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Dole initiates repairs at Lake Wilson

  • COURTESY DEPARTMENT OF LAND AND NATURAL RESOURCES
    Repairs to outlet valves at Lake Wilson will let Dole Foods better control the flow of water to fields downstream.
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Dole Foods will fix three broken outlet valves on a water release system at Wahiawa’s Lake Wilson, providing greater control over water levels in the reservoir and added protection against flooding.

The repairs will allow Dole to better control the flow of water to its fields downstream, and to quickly release water from the lake to prevent a dam breach, which could send millions of gallons of water toward the North Shore.

"We are doing this to upgrade the system and to make the (water level) faster to lower," said Dan Nellis, Dole Food operations director.

The repairs will focus on valves that control flood gates near the Lake Wilson dam spillway. Once fixed, the three valves will allow dam operators to open and close the flood gates, sending water through a network of tunnels and into Kaukonahua Stream. Currently, only one of the valves—and the one gate that it controls—is operational, greatly slowing Dole’s ability to manage water levels in the lake.

"We are investing in what resources we can," Nellis said. "The system is safe, but we are upgrading it to make it safer."

According to Nellis, Dole is in the final stages of securing a contractor for the project.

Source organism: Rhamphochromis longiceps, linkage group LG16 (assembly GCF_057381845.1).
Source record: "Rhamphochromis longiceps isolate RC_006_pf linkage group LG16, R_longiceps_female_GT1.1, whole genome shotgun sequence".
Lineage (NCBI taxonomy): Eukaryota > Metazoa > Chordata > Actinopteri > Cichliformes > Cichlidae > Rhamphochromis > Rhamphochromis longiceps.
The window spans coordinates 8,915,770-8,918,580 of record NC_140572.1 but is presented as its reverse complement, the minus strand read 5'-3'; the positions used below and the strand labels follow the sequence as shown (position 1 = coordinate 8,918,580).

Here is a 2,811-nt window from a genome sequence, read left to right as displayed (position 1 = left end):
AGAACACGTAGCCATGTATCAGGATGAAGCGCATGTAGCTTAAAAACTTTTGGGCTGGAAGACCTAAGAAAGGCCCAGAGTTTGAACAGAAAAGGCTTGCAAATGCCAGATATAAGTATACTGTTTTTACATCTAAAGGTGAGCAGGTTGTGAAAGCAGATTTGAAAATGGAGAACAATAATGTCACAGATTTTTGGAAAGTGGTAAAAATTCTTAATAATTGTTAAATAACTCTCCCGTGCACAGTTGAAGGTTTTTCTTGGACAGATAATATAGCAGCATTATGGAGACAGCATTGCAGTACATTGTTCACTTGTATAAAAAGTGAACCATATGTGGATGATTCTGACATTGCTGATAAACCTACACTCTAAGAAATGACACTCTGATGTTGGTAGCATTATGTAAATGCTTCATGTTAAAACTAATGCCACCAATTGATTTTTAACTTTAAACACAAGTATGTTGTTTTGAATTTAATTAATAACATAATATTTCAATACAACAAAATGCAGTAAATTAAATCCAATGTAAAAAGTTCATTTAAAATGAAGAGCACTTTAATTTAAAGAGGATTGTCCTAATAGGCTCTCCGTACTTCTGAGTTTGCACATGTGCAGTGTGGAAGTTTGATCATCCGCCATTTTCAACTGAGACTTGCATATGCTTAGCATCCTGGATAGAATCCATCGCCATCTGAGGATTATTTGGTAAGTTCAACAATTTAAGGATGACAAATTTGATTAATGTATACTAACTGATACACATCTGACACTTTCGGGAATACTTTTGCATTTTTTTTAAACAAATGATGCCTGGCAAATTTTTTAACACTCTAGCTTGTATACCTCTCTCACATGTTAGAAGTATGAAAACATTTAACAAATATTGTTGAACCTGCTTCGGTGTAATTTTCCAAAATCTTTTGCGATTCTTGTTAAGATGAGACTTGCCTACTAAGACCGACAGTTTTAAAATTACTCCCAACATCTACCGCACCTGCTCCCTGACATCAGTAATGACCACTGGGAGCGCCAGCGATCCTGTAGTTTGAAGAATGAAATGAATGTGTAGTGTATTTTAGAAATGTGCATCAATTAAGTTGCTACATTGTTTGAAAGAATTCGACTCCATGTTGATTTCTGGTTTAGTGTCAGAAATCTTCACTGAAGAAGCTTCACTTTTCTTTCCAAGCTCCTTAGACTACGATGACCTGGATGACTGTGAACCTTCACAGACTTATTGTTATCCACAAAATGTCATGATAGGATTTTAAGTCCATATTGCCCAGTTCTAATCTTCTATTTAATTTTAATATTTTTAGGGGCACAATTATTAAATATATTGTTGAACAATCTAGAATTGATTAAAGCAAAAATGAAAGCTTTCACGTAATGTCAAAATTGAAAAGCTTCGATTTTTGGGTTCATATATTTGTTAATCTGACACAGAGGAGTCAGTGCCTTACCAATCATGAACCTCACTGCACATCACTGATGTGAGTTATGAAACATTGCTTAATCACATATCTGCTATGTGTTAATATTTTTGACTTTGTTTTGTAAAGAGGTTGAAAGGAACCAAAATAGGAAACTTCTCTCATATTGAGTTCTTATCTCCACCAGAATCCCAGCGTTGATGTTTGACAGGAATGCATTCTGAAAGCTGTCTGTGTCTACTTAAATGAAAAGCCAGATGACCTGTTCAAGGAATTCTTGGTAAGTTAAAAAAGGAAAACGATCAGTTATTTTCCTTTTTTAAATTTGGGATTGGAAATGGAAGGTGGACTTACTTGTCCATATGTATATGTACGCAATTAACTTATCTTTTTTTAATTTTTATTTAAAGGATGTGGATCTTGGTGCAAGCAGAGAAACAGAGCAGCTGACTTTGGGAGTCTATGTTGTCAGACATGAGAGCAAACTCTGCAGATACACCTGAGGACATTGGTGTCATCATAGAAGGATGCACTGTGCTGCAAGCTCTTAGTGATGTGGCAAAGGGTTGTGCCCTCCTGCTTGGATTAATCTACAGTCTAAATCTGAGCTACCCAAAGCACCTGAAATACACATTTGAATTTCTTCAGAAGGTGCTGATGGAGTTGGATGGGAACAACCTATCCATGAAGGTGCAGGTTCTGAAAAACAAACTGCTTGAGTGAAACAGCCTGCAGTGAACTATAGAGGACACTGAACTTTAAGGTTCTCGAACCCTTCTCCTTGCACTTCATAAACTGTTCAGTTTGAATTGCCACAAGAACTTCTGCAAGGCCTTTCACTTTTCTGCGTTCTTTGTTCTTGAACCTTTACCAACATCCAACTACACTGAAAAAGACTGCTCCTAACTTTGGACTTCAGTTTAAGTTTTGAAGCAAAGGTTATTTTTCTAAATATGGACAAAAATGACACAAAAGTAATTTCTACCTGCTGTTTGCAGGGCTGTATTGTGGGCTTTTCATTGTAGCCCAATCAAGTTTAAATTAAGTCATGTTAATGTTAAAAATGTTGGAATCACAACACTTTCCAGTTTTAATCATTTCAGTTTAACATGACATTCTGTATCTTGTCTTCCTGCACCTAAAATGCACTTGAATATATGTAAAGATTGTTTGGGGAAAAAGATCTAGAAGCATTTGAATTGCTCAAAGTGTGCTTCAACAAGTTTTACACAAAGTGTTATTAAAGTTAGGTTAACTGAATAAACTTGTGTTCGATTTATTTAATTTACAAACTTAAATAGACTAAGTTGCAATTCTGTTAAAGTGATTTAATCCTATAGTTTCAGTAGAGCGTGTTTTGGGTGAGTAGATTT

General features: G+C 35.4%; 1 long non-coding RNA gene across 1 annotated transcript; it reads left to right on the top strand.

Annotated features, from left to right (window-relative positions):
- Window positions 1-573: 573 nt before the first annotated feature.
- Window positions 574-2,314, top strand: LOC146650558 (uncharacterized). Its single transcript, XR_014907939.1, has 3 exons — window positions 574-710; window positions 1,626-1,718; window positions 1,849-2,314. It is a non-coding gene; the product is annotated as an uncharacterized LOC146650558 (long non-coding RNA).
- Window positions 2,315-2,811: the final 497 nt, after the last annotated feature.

At the June Wahiawa-Whitmore Village Neighborhood Board meeting, Dole reported that the repairs will cost an estimated $1 million and take a minimum of six months to complete. Nellis said the project could be delayed for up to four months if complications with the aging flood gates arise.

Howard Green, a Honolulu attorney who owns half of the lake and leases his property to Dole, said he has been urging Dole to fix the water release system since late 2008. Although he said the approval process for the repairs has taken longer than expected, he is grateful to see the project beginning to take shape.

"The process of getting Dole to do this has been slower than I wish it were," Green said.

The Wahiawa-Whitmore Village Neighborhood Board has also been supportive of the valve repairs.

"It’s a flood control issue," said board co-chairman Joseph Francher. "This has been sitting out there for years, and nobody wanted to spend the money to get it repaired."

The valve repairs follow a $1.5 million overhaul of the outlet tunnels in the dam, which Dole completed last year. According to Nellis, Dole upgraded the tunnels in preparation for the valve repairs.

"We overhauled the outlet tunnel to prepare, and now we go in and do the valves," Nellis said. "The intention all along was to reduce the volume faster."

In addition to improving Dole’s reaction time in heavy downpours, the valve repairs will allow lake owners to prevent flooding by reducing reservoir levels even before the rain starts to fall. In March 2009, Dole drained water in the reservoir to 65 fee to reduce pressure on the embankments and provide added capacity for rain water.

Nellis hopes the repairs will prevent close calls like a December 2008 rainstorm that increased water levels to within eight feet of the top of the dam.

"The ability to drain the reservoir means we are able to protect the dam from the potential of over-topping … which could ultimately destroy the dam and cause a much larger flood in the Waialua area," he said. "It needs to get done."

 

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